Criminology and Criminal Behaviour

BA (Hons)



Entry 2018

Duration

UCAS code

Location

students can apply

Book a place on our Open Day

Entry requirements

A levels

There are no specific subject requirements.

BTEC Extended Diploma

MMM — there are no specific subject requirements.

Applicants on Access Programmes

Meet UCAS Tariff of 96 — there are no specific subject requirements.

International Baccalaureate Requirements

96 UCAS tariff points to include at least 64 points from 2 HL subjects. Plus HL 3 or SL 4 in English Language and Literature A or English B.

Plus minimum of

GCSE English at grade C or 4 (equivalents accepted).

English language requirements

Minimum IELTS at 6.0 or the equivalent.

If you do not meet the IELTS requirement, you can take a University of Bradford pre-sessional English course. See the Language Centre for more details »

CIFS entry requirement

If you are an International student and do not meet the entry requirements for direct entry onto this course you may be interested in our Certificate of International Foundation Studies (CIFS)

80 UCAS points or equivalent (see individual country pages for details). UKVI approved IELTS of 5.0 overall with no sub-test less than 5.0.

CIFS modules to be taken

Students study the four core modules plus:

  • Introduction to the Social Sciences

And ONE additional module from the following:

  • Global Business Environment
  • Foundation in Human Biology
  • Foundation in Chemistry
  • Foundation Mathematics 2

Progression requirements for degree programme

An overall average of at least 40%

Learning and assessment

The programme adopts a range of teaching methods in order to provide a varied experience, allowing all students to learn appropriately.

Some modules take place on the wider faculty arena, bringing students into contact with students of other disciplines. In your first year, you will typically be in lectures, workshops and seminar groups with other students from your degree programme. You will also have individual and group tutorials with your Personal Tutor to develop your learning skills and style. In your second year, you will experience teaching styles similar to those in year one but also encouraging you to apply your developing skills to constructing research approaches and projects. In your final year you will apply those skills to more independent work on a dissertation and in a work placement as well as applying the knowledge acquired in previous years to two specialist crime modules.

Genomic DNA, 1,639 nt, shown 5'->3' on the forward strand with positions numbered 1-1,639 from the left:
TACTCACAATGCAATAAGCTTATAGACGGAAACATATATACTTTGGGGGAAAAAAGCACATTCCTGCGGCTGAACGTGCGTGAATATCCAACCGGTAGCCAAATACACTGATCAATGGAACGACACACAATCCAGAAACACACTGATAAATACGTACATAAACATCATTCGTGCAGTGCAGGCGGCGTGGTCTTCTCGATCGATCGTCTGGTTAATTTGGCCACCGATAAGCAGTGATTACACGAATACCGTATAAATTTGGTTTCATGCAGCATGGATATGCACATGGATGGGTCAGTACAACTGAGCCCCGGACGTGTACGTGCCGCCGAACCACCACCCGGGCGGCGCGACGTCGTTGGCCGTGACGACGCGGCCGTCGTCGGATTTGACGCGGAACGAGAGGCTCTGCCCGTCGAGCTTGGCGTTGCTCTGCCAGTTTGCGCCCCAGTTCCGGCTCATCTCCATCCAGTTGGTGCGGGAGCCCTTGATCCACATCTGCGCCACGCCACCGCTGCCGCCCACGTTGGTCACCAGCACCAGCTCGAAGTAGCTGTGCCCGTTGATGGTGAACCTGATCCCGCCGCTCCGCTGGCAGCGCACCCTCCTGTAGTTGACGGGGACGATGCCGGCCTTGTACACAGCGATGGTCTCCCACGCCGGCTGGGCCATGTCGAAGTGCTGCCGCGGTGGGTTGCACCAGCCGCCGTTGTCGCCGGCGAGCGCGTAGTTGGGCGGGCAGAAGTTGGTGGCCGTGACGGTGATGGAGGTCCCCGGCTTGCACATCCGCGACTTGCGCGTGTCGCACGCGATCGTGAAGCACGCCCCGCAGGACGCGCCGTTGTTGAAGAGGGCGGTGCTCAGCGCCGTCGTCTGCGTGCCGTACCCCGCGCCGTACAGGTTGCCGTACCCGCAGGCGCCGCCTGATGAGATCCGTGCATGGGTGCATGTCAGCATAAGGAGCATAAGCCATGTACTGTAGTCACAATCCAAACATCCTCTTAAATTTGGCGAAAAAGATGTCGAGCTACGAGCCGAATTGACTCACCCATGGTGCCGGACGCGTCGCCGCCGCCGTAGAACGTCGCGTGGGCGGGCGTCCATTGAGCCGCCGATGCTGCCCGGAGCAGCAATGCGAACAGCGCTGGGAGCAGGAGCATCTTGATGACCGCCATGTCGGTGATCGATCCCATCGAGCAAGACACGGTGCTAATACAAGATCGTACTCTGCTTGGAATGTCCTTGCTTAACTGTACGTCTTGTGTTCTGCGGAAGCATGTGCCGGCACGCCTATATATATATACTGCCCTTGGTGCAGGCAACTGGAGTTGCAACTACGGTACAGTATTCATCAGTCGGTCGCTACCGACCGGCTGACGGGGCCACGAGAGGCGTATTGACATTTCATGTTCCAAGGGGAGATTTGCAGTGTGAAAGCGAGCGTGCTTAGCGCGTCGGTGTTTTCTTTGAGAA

Assessment varies by module. Assessment methods include individual and group presentations, essays, reports and examinations. Students are offered opportunities to present formative assessment in all modules where this is feasible. The assessment diet is incremental: a maximum of 2,000 words or the equivalent per module in the first year, graduating in length to offer the opportunity for a major piece of academic work and a work-related academic analysis in your final year.

Facilities

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The JB Priestley Library has excellent resources for research. Student Central and the Richmond Atrium have cafes, bookshops and meeting spaces.

Students also have access to the Communal area of the ground floor of Pemberton building and can also book meeting rooms in the Library for collaborative learning and groupwork.

Study support

You'll be assigned a Personal Academic Tutor who has regular and weekly ‘drop-in’ slots available. Appointments outside of these hours can also be arranged.

You'll also be assigned a personal tutor to supervise your dissertation.

Research

Our academic expertise in the field of Sociology and Crime ensures that programme content and delivery is research-led, contemporary and robustly informed.

We have an experienced, highly-qualified and strongly research-active teaching team. The programme will be taught by existing experienced staff with strong research records who have published widely in sociology, social policy, criminal justice and vocational and professional subjects such as education and social work.

Formal lectures facilitate the acquisition of knowledge and understanding at the early stages of the course. As it progresses, the main emphasis is on self-directed research and evaluation of related literature; students will be supported in these by individual supervisors. These aspects further develop the research-informed nature of the curriculum.

The dissertation module provides a major opportunity to demonstrate competence in the execution of desktop and/or empirical research and autonomy in data-handling and critical interpretation in a research context. The ability to deal with complex issues and solve problems will be enhanced by effective reflective practice.

This is the current course information. Modules and course details may change, subject to the University's programme approval, monitoring and review procedures. The University reserves the right to alter or withdraw courses, services and facilities as described on our website without notice and to amend Ordinances, Regulations, fees and charges at any time. Students should enquire as to the up-to-date position when applying for their course of study.